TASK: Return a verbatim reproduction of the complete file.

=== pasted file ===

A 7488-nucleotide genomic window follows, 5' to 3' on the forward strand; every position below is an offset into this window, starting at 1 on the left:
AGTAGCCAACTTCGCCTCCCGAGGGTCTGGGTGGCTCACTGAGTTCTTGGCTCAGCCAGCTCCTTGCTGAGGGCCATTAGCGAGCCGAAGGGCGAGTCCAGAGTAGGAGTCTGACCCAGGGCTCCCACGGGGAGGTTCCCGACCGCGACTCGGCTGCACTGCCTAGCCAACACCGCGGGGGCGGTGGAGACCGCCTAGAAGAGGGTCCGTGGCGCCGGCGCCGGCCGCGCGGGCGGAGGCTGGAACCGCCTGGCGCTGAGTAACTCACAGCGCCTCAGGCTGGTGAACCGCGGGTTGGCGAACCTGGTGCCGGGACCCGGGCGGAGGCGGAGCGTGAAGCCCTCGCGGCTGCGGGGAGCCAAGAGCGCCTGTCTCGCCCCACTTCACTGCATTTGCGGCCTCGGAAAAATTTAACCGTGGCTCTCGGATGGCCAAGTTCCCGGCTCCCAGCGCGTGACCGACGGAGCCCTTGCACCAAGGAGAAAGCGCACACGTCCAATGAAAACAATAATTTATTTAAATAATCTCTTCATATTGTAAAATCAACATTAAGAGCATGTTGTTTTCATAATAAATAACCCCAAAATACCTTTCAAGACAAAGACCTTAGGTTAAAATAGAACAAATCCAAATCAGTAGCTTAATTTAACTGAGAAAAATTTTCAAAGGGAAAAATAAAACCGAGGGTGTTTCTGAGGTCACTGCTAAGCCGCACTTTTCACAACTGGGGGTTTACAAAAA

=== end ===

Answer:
A 7488-nucleotide genomic window follows, 5' to 3' on the forward strand; every position below is an offset into this window, starting at 1 on the left:
AGTAGCCAACTTCGCCTCCCGAGGGTCTGGGTGGCTCACTGAGTTCTTGGCTCAGCCAGCTCCTTGCTGAGGGCCATTAGCGAGCCGAAGGGCGAGTCCAGAGTAGGAGTCTGACCCAGGGCTCCCACGGGGAGGTTCCCGACCGCGACTCGGCTGCACTGCCTAGCCAACACCGCGGGGGCGGTGGAGACCGCCTAGAAGAGGGTCCGTGGCGCCGGCGCCGGCCGCGCGGGCGGAGGCTGGAACCGCCTGGCGCTGAGTAACTCACAGCGCCTCAGGCTGGTGAACCGCGGGTTGGCGAACCTGGTGCCGGGACCCGGGCGGAGGCGGAGCGTGAAGCCCTCGCGGCTGCGGGGAGCCAAGAGCGCCTGTCTCGCCCCACTTCACTGCATTTGCGGCCTCGGAAAAATTTAACCGTGGCTCTCGGATGGCCAAGTTCCCGGCTCCCAGCGCGTGACCGACGGAGCCCTTGCACCAAGGAGAAAGCGCACACGTCCAATGAAAACAATAATTTATTTAAATAATCTCTTCATATTGTAAAATCAACATTAAGAGCATGTTGTTTTCATAATAAATAACCCCAAAATACCTTTCAAGACAAAGACCTTAGGTTAAAATAGAACAAATCCAAATCAGTAGCTTAATTTAACTGAGAAAAATTTTCAAAGGGAAAAATAAAACCGAGGGTGTTTCTGAGGTCACTGCTAAGCCGCACTTTTCACAACTGGGGGTTTACAAAAA